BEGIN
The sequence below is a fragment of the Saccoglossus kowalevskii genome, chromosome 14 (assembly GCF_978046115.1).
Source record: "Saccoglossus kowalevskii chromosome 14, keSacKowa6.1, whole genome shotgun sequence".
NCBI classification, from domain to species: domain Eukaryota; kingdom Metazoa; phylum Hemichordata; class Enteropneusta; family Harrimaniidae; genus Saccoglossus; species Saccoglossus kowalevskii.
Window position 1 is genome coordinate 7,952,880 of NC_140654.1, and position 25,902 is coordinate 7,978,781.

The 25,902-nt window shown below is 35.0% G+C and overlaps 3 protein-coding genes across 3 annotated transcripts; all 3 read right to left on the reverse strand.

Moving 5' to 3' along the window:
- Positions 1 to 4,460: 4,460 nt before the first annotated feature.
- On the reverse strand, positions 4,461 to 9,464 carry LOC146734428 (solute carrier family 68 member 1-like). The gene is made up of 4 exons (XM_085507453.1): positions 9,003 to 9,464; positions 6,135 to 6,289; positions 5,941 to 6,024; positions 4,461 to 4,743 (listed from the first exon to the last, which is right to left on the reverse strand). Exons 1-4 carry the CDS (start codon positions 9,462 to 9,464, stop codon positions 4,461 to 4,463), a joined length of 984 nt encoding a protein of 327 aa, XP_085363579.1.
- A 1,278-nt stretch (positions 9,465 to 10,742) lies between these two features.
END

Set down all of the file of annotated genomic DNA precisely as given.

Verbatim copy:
The sequence below is a fragment of the Saccoglossus kowalevskii genome, chromosome 14 (assembly GCF_978046115.1).
Source record: "Saccoglossus kowalevskii chromosome 14, keSacKowa6.1, whole genome shotgun sequence".
NCBI classification, from domain to species: domain Eukaryota; kingdom Metazoa; phylum Hemichordata; class Enteropneusta; family Harrimaniidae; genus Saccoglossus; species Saccoglossus kowalevskii.
Window position 1 is genome coordinate 7,952,880 of NC_140654.1, and position 25,902 is coordinate 7,978,781.

The 25,902-nt window shown below is 35.0% G+C and overlaps 3 protein-coding genes across 3 annotated transcripts; all 3 read right to left on the reverse strand.

Moving 5' to 3' along the window:
- Positions 1 to 4,460: 4,460 nt before the first annotated feature.
- On the reverse strand, positions 4,461 to 9,464 carry LOC146734428 (solute carrier family 68 member 1-like). The gene is made up of 4 exons (XM_085507453.1): positions 9,003 to 9,464; positions 6,135 to 6,289; positions 5,941 to 6,024; positions 4,461 to 4,743 (listed from the first exon to the last, which is right to left on the reverse strand). Exons 1-4 carry the CDS (start codon positions 9,462 to 9,464, stop codon positions 4,461 to 4,463), a joined length of 984 nt encoding a protein of 327 aa, XP_085363579.1.
- A 1,278-nt stretch (positions 9,465 to 10,742) lies between these two features.